In a world of increasing technology, today’s youth are experiencing a “nature deficit,” said Hollie Sanders, education specialist at the Arkansas Game and Fish Commission.
Sanders said parents should encourage their children to get outside, even if it’s only in their own backyards, because experiencing nature has a wealth of mental and physical benefits. She said parents should also be careful to avoid passing along fears of the outdoors to their kids.
Liz Fulton, executive director of the Arkansas Audubon Society’s Halberg Ecology Camp and a retired science teacher, said appreciating the outdoors helps “ground” kids and creates memories.
“It gives them a feeling for the things around them and emphasizes the interconnectedness of everything,” she said. “When we don’t have a feel for nature and things around of us, we don’t take care of our environment.”
“We are a part of this land, not just users of it,” Sanders said. “We want children grow up as good stewards of that.”
Throughout the state, there are several ways for young people to get involved with nature programs and activities. Here are a few ideas for getting involved.
Arkansas Audubon Society and Its Chapters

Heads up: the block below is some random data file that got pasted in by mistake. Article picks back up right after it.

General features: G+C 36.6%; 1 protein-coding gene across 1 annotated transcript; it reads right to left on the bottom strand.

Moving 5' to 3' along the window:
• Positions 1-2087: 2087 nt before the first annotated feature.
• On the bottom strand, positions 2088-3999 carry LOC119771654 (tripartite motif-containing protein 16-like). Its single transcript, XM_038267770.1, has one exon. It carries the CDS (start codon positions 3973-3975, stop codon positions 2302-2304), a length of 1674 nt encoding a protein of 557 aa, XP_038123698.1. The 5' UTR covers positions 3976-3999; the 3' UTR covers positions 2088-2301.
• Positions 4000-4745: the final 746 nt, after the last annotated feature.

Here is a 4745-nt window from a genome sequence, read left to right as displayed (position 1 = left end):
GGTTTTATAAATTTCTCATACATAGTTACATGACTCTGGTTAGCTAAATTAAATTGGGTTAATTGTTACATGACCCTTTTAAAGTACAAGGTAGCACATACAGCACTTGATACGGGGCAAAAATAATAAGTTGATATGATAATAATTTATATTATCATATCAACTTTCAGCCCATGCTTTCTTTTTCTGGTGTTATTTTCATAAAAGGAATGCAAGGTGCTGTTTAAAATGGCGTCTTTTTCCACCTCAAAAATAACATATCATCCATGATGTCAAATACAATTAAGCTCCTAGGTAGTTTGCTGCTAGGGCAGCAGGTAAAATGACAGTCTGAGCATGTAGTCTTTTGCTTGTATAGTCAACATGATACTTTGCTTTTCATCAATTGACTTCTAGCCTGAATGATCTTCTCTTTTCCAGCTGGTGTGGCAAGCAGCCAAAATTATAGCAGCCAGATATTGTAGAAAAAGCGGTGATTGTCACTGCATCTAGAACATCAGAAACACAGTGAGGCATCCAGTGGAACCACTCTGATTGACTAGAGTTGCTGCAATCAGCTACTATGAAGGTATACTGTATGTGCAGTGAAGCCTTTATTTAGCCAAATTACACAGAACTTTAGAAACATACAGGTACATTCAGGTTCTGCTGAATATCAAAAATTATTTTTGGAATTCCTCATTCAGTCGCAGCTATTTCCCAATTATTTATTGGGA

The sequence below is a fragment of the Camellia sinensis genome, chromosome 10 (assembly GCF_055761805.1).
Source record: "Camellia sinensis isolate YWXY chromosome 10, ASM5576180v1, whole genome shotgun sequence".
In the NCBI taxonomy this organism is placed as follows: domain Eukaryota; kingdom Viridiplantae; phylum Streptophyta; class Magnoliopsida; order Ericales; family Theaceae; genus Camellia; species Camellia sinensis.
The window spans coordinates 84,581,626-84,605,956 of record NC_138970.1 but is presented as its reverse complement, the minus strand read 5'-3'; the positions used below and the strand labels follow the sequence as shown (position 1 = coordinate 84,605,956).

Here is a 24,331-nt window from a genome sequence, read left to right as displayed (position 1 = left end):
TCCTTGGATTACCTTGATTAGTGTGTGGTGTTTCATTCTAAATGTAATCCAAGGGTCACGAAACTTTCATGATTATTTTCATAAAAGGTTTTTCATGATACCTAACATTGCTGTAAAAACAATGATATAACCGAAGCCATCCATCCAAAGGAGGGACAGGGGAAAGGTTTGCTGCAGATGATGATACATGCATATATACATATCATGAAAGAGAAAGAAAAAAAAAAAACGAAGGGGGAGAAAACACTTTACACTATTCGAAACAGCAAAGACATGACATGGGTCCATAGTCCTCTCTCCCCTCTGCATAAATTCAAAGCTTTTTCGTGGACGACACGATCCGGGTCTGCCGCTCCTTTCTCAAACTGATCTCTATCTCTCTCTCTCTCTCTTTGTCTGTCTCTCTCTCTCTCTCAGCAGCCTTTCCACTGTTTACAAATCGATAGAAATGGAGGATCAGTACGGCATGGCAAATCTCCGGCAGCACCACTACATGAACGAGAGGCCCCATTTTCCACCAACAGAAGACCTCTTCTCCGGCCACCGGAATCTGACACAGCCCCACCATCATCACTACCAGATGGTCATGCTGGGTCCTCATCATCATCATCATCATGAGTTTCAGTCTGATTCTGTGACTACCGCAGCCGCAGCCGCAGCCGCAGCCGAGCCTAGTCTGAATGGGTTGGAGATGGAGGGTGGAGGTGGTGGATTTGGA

The Arkansas Audubon Society and its local chapters hold a variety of programs for young people to encourage an interest in nature and conservationism, including the Halberg Ecology Camp, essay contests and school visits.
Arkansas Game and Fish Commission
Through the Witt Stephens Jr. Central Arkansas Nature Center in downtown Little Rock and other nature centers in the state, the Arkansas Game and Fish Commission offers many programs for youngsters, including bird walks, fishing workshops, archery events, geocaching and more. Visit www.centralarkansasnaturecenter.com for a schedule.
For more information about the AGFC’s educational programs, including publications for youth, the Wings Over Arkansas Program for young birders and boating, hunting and fishing guides, visit www.agfc.com.
Little Rock Zoo
This year, the Little Rock Zoo’s Education Department added several new programs to help children and adults develop an appreciation for nature and conservationism, including “Raising a Wild Child,” a workshop for adults on nature-related activities for kids. Others include birding workshops, breakfast with the animals and the upcoming Animal Ambassadors show at the zoo’s Amphitheater.
For more details, visit www.littlerockzoo.com